Friday, January 7, 2011


Throughout the winter, when they are in season and readily available, clementines sweetly provide needed Vitamin C. Small, easy to peel, sweeter than tart, with few if any seeds they are easy to preserve.

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Historians believe that the clementine was developed early in the 20th century by Father Clement Rodier, a French missionary, in the garden of his orphanage in Misserghin, Algeria. Cardamom plays an important role in Algerian sweets; paired with star anise in a gingery honey syrup this recipe produces a romantic aroma. Leftover syrup makes a creative base for fruit salads, a sweetener for smoothies, or as a saucy reduction for pork or chicken.

Usually available from December through February, canning these and other delectable citrus delicacies makes them available throughout the year.


Variations: Substitute 1-1/2 lb. seedless thin-skinned oranges, such as Valencia or Tangerines. Blood Oranges or grapefruit with their tart flavor also blend well with this spiced syrup.



½ Cup Honey

2 Cups Water

¼ cup thinly sliced peeled Ginger

4 Green Cardamom pods

1 whole Star Anise

3 whole Cloves

1 Cinnamon Stick

1 and 1/2 lbs. firm Clementines (5 to 7) or other citrus, peeled and segmented


Tie Cloves, Cardamom Pods, Star Anise and Cinnamon Stick into a cheesecloth or muslin bag (I call this Spice Garni).

In a 4-quart saucepan, bring the water, Honey, Ginger, and Spice Garni to a boil over high heat, boil 3 minutes to concentrate the flavors. Let rest for several minutes. Remove Spice Garni from saucepan.

In the meantime, gently pack the slices into canning jars.

Ladle hot syrup (evenly distributing the ginger bits) into the jars over the slices leaving ½ inch head space; discard any excess syrup.

Process in a Hot Water bath for 10 minutes. Rest on shelf for at least one month before serving. Refrigerate after opening. 

If you would like to skip the Hot Water Bath and make a batch to keep in the refrigerator for several months bring the water, Honey, Ginger, and Spice Garni to a boil over high heat.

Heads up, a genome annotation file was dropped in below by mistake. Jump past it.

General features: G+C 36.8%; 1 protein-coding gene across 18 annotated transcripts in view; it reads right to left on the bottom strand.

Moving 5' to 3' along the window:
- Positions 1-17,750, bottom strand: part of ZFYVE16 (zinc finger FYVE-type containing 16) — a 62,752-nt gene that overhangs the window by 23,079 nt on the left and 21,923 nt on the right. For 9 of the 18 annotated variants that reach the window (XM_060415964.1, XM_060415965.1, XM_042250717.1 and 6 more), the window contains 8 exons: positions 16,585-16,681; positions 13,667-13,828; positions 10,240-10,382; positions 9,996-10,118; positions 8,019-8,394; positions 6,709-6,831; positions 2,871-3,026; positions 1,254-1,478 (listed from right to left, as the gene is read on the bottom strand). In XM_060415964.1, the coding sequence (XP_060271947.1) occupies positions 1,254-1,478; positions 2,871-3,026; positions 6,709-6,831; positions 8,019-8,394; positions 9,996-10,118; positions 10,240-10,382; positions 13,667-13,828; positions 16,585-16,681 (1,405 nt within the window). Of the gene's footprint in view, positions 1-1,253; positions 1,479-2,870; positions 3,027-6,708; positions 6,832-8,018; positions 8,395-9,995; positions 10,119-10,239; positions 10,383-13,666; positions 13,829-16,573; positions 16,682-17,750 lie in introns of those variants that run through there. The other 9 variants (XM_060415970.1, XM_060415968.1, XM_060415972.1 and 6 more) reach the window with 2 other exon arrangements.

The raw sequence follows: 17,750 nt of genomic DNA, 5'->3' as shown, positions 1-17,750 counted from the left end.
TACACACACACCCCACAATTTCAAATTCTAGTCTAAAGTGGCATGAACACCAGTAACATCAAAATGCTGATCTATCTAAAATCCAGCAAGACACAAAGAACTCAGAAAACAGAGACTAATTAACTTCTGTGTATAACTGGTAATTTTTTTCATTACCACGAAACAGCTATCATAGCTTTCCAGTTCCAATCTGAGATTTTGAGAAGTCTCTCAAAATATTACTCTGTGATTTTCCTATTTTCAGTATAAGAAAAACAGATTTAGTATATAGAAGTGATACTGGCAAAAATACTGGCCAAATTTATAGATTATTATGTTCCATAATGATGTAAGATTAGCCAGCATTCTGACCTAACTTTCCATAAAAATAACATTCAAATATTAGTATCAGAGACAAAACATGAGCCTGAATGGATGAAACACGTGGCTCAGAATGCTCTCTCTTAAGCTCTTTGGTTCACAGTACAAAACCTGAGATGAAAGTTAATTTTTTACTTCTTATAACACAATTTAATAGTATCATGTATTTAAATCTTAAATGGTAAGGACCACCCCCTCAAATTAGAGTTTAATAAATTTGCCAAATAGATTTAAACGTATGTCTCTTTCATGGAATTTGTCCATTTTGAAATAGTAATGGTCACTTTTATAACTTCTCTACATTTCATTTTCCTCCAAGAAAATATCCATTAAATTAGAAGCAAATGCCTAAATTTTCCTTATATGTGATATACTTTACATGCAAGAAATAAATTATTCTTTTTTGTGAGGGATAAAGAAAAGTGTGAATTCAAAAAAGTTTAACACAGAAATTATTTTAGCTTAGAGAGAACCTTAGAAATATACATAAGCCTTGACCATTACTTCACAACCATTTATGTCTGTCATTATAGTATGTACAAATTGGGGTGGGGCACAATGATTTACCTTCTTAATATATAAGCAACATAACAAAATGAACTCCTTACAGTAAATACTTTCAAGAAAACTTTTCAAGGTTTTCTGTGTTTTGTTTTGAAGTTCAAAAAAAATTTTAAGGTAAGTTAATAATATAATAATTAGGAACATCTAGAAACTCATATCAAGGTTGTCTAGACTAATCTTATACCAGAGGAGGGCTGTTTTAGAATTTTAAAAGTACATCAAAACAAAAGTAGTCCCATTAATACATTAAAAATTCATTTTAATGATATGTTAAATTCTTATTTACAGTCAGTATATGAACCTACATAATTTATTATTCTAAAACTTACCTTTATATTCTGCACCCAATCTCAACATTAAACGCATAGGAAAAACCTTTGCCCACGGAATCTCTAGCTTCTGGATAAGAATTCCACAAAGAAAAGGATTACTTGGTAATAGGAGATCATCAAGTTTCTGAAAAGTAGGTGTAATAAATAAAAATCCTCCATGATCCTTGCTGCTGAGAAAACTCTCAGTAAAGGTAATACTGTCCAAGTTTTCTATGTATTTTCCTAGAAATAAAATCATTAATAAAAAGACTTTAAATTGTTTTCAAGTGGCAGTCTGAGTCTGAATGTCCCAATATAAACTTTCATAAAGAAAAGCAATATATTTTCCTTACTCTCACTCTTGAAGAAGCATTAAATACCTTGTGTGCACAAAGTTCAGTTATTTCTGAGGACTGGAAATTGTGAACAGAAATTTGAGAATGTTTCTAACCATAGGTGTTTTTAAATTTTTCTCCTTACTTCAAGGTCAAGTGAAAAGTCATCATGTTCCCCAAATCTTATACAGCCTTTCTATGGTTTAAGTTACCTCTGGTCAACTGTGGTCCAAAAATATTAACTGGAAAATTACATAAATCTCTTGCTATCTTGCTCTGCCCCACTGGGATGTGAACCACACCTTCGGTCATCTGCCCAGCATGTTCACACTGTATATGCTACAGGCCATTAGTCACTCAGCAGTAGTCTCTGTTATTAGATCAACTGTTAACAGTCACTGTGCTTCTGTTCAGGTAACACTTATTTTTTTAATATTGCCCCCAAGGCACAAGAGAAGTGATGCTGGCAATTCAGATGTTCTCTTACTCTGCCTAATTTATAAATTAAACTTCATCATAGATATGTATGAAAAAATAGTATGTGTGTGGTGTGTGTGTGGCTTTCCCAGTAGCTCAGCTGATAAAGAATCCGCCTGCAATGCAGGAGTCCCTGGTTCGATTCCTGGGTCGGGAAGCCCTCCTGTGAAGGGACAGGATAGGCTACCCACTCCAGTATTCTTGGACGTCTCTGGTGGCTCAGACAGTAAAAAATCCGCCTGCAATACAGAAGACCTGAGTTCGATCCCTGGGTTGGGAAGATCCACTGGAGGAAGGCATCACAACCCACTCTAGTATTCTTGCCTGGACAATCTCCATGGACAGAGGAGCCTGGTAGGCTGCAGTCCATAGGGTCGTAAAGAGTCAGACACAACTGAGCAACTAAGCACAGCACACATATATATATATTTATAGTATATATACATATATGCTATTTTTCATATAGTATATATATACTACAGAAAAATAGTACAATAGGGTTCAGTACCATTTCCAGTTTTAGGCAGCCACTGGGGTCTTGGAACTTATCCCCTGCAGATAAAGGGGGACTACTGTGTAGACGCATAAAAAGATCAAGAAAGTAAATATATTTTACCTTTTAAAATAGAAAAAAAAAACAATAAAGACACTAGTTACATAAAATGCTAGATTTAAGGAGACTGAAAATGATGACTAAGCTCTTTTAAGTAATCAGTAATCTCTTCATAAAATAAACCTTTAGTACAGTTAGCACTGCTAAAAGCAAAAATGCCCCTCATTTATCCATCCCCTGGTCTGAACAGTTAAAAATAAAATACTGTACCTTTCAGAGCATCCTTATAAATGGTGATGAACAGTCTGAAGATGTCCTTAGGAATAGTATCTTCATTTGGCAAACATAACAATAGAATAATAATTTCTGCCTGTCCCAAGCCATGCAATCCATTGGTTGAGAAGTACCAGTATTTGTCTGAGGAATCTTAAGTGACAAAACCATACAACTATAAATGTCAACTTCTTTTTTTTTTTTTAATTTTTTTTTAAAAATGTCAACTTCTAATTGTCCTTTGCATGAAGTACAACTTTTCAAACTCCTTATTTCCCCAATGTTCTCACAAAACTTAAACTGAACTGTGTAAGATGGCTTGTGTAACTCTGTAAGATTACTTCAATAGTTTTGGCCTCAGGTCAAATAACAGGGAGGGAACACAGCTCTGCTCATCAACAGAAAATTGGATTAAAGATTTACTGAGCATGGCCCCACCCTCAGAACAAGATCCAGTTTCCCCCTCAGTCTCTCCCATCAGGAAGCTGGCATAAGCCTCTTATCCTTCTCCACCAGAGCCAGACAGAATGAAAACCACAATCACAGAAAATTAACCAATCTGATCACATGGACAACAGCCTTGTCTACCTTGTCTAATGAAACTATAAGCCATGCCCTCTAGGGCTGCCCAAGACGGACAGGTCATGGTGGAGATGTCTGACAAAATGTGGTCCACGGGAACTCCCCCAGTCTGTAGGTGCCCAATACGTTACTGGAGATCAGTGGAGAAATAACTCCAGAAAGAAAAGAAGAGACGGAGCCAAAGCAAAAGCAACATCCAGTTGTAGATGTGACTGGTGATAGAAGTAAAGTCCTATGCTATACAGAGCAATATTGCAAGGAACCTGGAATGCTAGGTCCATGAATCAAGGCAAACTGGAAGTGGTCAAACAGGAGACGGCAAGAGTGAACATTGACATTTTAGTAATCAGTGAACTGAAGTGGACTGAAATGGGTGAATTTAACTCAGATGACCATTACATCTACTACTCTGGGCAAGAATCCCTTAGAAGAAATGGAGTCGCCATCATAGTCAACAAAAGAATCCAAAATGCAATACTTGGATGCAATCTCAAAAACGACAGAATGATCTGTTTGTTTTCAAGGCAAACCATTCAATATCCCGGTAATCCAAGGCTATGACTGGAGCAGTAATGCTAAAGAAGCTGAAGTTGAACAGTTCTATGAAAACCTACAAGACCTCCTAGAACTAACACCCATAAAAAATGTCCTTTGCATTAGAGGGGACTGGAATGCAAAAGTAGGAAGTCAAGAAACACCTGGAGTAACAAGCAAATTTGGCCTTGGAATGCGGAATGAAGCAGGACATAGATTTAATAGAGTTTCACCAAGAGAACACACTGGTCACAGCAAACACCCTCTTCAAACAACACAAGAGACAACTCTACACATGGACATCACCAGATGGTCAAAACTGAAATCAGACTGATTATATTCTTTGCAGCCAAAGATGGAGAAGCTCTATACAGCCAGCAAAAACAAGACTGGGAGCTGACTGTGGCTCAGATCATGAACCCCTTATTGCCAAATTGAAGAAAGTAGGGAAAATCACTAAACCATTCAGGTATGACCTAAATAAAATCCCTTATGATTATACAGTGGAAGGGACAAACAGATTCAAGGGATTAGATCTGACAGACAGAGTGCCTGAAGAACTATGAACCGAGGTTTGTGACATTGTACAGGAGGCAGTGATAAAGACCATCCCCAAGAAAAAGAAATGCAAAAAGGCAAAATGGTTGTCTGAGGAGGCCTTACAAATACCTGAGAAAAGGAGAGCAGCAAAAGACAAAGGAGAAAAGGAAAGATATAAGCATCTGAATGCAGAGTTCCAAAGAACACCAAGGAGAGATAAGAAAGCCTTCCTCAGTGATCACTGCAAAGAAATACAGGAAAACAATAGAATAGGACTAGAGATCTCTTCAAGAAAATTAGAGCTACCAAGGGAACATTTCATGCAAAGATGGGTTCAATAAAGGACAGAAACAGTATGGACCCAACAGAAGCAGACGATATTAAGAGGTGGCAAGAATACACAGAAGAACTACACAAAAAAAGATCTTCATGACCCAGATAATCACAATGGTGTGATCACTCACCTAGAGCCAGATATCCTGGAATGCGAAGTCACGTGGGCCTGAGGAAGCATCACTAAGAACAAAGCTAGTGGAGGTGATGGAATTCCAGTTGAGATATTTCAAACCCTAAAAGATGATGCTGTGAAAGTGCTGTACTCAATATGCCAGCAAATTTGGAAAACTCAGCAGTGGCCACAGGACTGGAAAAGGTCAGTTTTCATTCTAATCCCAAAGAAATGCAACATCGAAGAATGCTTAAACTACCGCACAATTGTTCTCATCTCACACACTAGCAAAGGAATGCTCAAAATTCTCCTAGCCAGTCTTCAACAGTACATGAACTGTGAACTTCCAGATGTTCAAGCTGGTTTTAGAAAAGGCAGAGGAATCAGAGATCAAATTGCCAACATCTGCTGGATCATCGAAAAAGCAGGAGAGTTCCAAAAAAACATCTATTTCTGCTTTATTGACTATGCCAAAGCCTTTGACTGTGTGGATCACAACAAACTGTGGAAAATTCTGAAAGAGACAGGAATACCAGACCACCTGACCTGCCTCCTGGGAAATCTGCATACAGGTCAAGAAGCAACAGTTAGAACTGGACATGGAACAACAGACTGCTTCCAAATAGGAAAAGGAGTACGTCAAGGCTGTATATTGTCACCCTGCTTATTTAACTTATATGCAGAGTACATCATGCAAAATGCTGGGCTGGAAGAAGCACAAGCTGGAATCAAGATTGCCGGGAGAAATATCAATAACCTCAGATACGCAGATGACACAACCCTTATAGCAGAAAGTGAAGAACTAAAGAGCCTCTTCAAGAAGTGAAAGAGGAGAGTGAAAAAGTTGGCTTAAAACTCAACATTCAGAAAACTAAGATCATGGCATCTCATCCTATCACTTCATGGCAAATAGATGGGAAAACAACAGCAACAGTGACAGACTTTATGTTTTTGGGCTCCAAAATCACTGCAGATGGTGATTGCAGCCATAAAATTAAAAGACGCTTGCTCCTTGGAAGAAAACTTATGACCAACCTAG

Remove from stove top, gently slip in Clementine segments, return to boil. Boil gently for 2 minutes.

Remove pan from stove top, using slotted spoon pack segments into jars.

Return syrup to stove top; boil 3 minutes to concentrate the flavors.
Remember that this is a small batch process so you should end up with three half-pint jars to enjoy.

Remove Spice Garni from saucepan. Ladle liquid into jars. Cap, cool, refrigerate, enjoy!

If you would like to store on the pantry shelf for up to a year, following the guidelines for safe Hot Water Bath Canning and process for 10 minutes.  Store on cool, dark shelf.

There are many ways to use these preserved Clementines.  One of my favorites is baking a Honey Spice Pound Cake.  Dense and sweet you can customize by adding other dried fruits.


  1. Hi Elizabeth! Thanks for visiting and following my blog. I absolutely love clementines (and all citrus fruits) and I have no experience with canning. Nice blog concept!

  2. I bet your house smelled AMAZING when making these! YUM!

  3. I will be trying this ASAP. Love honey, love clementines, and love canning. Thnx 4 the share.

  4. This is so interesting! I don't think I've seen anything like this before, but i'm sure it's easily addicting!